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Protection against rheumatoid arthritis by HLA: nature and nurture
  1. A L Feitsma1,2,
  2. A H M van der Helm-van Mil1,
  3. T W J Huizinga1,
  4. R R P de Vries2,
  5. R E M Toes1
  1. 1
    Department of Rheumatology, LUMC, Leiden, The Netherlands
  2. 2
    Department of Immuno- haematology and Blood Transfusion, LUMC, Leiden, The Netherlands
  1. Miss A L Feitsma, Department of Rheumatology, C1-R, Albinusdreef 2, 2333 ZA Leiden, The Netherlands; A.L.Feitsma{at}


Rheumatoid arthritis (RA) is a complex genetic disorder in which the HLA region contributes most to the genetic risk. HLA-DRB1 molecules containing the amino acid sequence QKRAA/QRRAA/RRRAA (ie, HLA-DRB1*0101, *0102, *0401, *0404, *0405, *0408, *0410, *1001 and *1402) at position 70–74 in the third hypervariable region of the DRB1 chain are associated with susceptibility to RA. HLA-DRB1 molecules containing the amino acids “DERAA” (ie, HLA-DRB1*0103, *0402, *1102, *1103, *1301, *1302 and *1304) at the same position are associated with protection from RA. Interestingly, not only inherited but also non-inherited HLA-antigens from the mother can influence RA susceptibility. A protective effect of “DERAA”-containing HLA-DRB1 alleles as non-inherited maternal antigen (NIMA) has recently been described. The underlying mechanism of this protective effect is currently unknown, although a possible explanation is covered below. In this review, an overview of the current knowledge on protection against RA is given and the inherited and NIMA effect of “DERAA”-containing HLA-DRB1 alleles are compared.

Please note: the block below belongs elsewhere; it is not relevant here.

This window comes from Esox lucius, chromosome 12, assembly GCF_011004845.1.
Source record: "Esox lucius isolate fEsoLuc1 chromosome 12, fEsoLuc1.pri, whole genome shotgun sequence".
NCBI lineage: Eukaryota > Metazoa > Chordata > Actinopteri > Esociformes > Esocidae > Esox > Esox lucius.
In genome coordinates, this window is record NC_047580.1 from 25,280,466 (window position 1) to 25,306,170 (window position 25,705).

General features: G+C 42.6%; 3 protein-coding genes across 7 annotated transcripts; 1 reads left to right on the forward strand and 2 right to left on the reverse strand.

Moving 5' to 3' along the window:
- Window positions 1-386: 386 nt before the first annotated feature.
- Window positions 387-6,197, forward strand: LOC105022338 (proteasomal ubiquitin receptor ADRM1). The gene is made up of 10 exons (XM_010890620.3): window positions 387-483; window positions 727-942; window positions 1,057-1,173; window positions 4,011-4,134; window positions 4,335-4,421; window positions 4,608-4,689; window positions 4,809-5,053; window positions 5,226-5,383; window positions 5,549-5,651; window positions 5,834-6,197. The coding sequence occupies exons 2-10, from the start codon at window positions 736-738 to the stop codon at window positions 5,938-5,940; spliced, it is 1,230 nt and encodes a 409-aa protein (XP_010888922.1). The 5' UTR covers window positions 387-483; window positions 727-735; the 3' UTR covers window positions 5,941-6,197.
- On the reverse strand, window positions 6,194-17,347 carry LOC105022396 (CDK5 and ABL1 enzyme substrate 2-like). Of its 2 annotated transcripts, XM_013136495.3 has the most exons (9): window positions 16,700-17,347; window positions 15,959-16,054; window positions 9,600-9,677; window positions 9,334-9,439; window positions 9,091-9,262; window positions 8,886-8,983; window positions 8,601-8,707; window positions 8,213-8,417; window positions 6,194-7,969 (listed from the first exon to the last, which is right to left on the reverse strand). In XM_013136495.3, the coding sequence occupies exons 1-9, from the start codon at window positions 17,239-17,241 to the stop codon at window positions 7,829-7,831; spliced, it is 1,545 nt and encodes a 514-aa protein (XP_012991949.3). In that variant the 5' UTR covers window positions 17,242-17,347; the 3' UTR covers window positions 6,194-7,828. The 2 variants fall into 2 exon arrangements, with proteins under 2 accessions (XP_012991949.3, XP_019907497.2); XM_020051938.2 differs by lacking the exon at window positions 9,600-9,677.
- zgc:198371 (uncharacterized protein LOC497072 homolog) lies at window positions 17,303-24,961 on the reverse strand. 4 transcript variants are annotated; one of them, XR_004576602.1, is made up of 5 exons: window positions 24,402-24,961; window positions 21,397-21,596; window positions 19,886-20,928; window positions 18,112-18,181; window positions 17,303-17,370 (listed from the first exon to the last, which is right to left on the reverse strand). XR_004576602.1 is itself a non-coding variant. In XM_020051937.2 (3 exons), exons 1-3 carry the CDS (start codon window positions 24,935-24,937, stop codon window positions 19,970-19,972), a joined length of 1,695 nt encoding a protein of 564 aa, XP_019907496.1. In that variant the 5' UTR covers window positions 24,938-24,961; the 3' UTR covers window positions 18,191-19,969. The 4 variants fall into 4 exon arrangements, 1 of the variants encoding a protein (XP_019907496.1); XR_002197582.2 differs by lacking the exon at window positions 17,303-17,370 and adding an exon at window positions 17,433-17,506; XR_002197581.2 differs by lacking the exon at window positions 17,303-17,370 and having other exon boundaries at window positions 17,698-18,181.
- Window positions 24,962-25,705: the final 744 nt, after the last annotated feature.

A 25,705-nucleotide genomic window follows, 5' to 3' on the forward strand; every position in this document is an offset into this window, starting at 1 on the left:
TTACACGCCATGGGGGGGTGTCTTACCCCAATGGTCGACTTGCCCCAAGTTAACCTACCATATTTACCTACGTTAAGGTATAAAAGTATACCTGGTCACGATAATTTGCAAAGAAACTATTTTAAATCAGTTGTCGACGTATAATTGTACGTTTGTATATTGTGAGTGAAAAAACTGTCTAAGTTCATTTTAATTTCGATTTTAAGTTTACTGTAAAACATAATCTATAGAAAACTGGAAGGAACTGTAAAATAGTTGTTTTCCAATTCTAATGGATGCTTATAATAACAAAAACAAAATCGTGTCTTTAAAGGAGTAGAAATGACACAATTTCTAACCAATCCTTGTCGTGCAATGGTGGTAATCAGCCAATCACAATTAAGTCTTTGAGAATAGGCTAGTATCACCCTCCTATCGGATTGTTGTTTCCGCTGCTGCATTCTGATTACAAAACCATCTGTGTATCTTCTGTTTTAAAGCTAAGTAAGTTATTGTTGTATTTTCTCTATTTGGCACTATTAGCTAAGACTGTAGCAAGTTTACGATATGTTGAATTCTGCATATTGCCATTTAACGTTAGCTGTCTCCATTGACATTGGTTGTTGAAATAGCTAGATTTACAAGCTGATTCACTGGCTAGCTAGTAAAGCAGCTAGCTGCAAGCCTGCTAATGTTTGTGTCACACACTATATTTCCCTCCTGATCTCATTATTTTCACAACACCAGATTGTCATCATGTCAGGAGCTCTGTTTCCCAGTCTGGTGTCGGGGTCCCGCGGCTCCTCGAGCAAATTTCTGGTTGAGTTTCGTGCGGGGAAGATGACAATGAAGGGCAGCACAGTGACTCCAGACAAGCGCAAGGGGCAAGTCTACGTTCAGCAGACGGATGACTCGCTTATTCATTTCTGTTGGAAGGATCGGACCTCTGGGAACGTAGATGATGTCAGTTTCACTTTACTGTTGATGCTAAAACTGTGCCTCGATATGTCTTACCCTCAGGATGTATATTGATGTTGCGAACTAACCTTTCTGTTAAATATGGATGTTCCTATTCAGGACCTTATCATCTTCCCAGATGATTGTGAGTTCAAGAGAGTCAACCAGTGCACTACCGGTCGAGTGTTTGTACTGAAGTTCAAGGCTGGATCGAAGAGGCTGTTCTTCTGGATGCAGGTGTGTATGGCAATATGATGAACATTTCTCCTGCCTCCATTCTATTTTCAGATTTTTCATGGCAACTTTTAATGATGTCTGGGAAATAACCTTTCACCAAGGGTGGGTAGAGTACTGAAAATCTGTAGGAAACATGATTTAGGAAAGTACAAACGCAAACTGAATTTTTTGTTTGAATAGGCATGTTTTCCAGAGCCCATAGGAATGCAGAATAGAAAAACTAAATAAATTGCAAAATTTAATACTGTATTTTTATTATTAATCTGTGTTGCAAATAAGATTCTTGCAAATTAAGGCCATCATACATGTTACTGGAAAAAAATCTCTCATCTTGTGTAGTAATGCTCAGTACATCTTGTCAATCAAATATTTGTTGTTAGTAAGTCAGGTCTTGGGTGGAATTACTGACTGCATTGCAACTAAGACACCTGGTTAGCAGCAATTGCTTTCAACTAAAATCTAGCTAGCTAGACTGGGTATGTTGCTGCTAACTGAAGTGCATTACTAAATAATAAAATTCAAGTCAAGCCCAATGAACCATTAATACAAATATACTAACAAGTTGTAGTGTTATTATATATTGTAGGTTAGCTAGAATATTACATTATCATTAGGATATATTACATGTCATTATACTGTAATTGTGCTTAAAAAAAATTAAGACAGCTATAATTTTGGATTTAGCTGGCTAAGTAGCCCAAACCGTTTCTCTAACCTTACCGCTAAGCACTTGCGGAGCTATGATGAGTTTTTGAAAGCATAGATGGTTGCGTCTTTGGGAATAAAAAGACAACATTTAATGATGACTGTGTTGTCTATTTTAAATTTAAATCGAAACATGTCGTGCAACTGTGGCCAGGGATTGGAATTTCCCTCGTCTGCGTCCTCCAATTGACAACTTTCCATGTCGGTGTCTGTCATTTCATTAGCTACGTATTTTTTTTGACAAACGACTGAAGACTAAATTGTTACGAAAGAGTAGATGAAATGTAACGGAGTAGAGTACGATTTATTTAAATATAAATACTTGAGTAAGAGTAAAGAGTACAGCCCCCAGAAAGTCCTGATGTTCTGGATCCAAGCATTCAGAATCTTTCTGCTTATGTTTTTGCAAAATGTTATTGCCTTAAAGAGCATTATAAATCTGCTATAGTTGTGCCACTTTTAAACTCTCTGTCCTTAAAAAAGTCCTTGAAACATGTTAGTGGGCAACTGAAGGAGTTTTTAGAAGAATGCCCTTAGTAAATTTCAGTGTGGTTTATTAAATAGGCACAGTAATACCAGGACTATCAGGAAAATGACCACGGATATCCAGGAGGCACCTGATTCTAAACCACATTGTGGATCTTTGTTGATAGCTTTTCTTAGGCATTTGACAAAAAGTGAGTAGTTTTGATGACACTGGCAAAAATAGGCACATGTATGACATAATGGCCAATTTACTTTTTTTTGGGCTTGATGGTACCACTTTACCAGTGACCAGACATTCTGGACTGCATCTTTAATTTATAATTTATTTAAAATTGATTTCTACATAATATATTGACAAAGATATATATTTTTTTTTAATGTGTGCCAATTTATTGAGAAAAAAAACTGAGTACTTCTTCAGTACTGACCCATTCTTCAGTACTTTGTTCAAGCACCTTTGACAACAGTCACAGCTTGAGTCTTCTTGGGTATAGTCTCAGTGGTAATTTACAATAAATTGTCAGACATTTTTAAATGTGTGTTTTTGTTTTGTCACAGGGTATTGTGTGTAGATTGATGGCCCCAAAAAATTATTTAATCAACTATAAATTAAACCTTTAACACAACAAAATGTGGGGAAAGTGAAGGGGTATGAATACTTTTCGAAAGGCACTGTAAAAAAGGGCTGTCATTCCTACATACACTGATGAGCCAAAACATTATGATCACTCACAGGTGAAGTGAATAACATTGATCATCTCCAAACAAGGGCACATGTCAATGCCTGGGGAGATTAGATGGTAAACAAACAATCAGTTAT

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  • Competing interests: None.

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